On the green, he was met by several other grim-faced men, similarly armed with guns and shovels, also muttering curses and vengeful epithets. Several of them clapped him on the back as he joined them, grumbling "Jack...there ye are, man, I knew ye'd be here...evening, Jack, we're ready this time, eh...come on, then, Jackie-boy, let's get 'em." A shout went up as a shadowy figure limped towards them out of the dark, but a calm voice assured them all quickly that it was none other than their beloved Bishop Gilbert, and several rough hands reached out to steady the old man as he panted his way into the circle of their safety.
"Good evening, gentlemen...thank you, Richard, I don't mind leaning on you a bit, son, I came as fast as I could after I heard the first indications that we would be visited again tonight by that creature of the dark...how many are here? Looks like most of you...that's good, but please, we don't want to risk too many, you are all too important to me to lose even one!" The elderly bishop stopped to catch his breath, as another ungodly roar pierced the darkness around the men assembled together in the center of their beloved village...
"Ok, stop right there," said the lanky woman in the red dress that everyone in the class was buzzing about being from some network or other. "Thank you all for reading your story ideas for me today, there were some really good hooks in the batch, well done. I can say with 98% certainty that my network would be willing to offer to produce a pilot episode of several of them, but I'm out of time for today, and I'm seriously considering this one about the guy and his dog going out to fight some creature with the priest," she said, pointing vaguely in the direction of the young author who had just read his work to her, while staring off at some indistinct point in space as if she were already framing the storyboard in her mind's eye, and tallying up set design and costuming costs. "Would you be willing to give me a copy to take back to my people? I'm that interested..." she said, looking directly at the pudgy student turning red before her outstretched hand.
Glancing shyly at his professor, Neville saw that she was smiling her encouragement the way she did when he shrank from the praise he found heaped upon him in these uncomfortable, public settings, and squeaked out a small noise that was meant to be a 'yes', but sounded like he had stepped on a mouse, so he nodded his assent as well, to be sure that he was clear in his acceptance of her offer. Luckily, Ms. Burton stepped forward to help him out in his moment of extreme fear, and smoothly took the manuscript from his shaking hand, addressing the whole class in general, him in particular, as well as the network woman, "I can run off a quick copy in my office while you all get ready for your next class. Ok, Neville?" Her warm smile reminded him to breathe again, and he nodded back while taking a deep gulp of air. "Fine," she said with a wink, "Come on, Sylvia, we can chat quickly about what a talented group I've got this year while it prints - it won't take more than a few minutes..." Ms. Burton and her network friend clicked out of the room and down the hall on their high heels, chatting like the old friends they were, as Neville did his best to respire, in and out, before he did something stupid, like throw up.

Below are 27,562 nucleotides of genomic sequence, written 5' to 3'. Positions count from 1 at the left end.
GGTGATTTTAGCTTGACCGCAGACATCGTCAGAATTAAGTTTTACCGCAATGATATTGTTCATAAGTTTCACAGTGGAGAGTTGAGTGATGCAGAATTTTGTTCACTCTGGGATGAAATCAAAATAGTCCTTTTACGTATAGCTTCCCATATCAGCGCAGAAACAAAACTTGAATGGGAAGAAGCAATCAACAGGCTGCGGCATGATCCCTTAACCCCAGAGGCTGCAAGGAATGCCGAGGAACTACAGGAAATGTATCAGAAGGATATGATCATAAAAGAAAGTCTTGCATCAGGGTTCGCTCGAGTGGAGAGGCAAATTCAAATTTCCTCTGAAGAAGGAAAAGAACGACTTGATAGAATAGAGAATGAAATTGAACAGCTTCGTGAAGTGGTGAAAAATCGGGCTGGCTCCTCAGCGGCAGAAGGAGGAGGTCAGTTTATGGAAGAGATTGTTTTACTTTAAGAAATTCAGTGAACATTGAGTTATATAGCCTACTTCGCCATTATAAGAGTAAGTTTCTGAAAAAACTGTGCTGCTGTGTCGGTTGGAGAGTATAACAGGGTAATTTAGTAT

* the words took me on an interesting journey in the form of the story, but I couldn't figure out how to work in the word 'pilot'. my kid gave me the idea to end it the way I did - he said it sounded like a tv show, and that in my story, someone could turn on their tv, and say, "I don't like this show", and turn it off! : )
come play along at: